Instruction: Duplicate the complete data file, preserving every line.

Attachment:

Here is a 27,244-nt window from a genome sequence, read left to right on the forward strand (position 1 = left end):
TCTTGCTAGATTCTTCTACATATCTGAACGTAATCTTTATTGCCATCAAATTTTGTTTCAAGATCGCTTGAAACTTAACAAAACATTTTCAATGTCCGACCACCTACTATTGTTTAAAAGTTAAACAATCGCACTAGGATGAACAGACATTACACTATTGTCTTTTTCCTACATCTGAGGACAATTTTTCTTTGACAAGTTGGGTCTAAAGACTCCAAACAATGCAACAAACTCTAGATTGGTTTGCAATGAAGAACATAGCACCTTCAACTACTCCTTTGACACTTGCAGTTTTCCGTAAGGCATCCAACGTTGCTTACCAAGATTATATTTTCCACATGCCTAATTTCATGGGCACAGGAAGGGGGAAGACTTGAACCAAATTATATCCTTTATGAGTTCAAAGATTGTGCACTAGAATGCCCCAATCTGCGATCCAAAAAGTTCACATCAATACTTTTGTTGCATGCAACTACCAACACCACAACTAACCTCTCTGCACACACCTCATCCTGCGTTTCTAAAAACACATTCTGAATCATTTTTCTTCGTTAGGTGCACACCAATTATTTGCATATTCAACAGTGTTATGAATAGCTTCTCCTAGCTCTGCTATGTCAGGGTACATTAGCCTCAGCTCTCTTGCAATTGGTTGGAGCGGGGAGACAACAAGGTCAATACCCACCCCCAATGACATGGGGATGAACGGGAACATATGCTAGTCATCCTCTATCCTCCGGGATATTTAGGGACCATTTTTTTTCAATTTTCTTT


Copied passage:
Here is a 27,244-nt window from a genome sequence, read left to right on the forward strand (position 1 = left end):
TCTTGCTAGATTCTTCTACATATCTGAACGTAATCTTTATTGCCATCAAATTTTGTTTCAAGATCGCTTGAAACTTAACAAAACATTTTCAATGTCCGACCACCTACTATTGTTTAAAAGTTAAACAATCGCACTAGGATGAACAGACATTACACTATTGTCTTTTTCCTACATCTGAGGACAATTTTTCTTTGACAAGTTGGGTCTAAAGACTCCAAACAATGCAACAAACTCTAGATTGGTTTGCAATGAAGAACATAGCACCTTCAACTACTCCTTTGACACTTGCAGTTTTCCGTAAGGCATCCAACGTTGCTTACCAAGATTATATTTTCCACATGCCTAATTTCATGGGCACAGGAAGGGGGAAGACTTGAACCAAATTATATCCTTTATGAGTTCAAAGATTGTGCACTAGAATGCCCCAATCTGCGATCCAAAAAGTTCACATCAATACTTTTGTTGCATGCAACTACCAACACCACAACTAACCTCTCTGCACACACCTCATCCTGCGTTTCTAAAAACACATTCTGAATCATTTTTCTTCGTTAGGTGCACACCAATTATTTGCATATTCAACAGTGTTATGAATAGCTTCTCCTAGCTCTGCTATGTCAGGGTACATTAGCCTCAGCTCTCTTGCAATTGGTTGGAGCGGGGAGACAACAAGGTCAATACCCACCCCCAATGACATGGGGATGAACGGGAACATATGCTAGTCATCCTCTATCCTCCGGGATATTTAGGGACCATTTTTTTTCAATTTTCTTT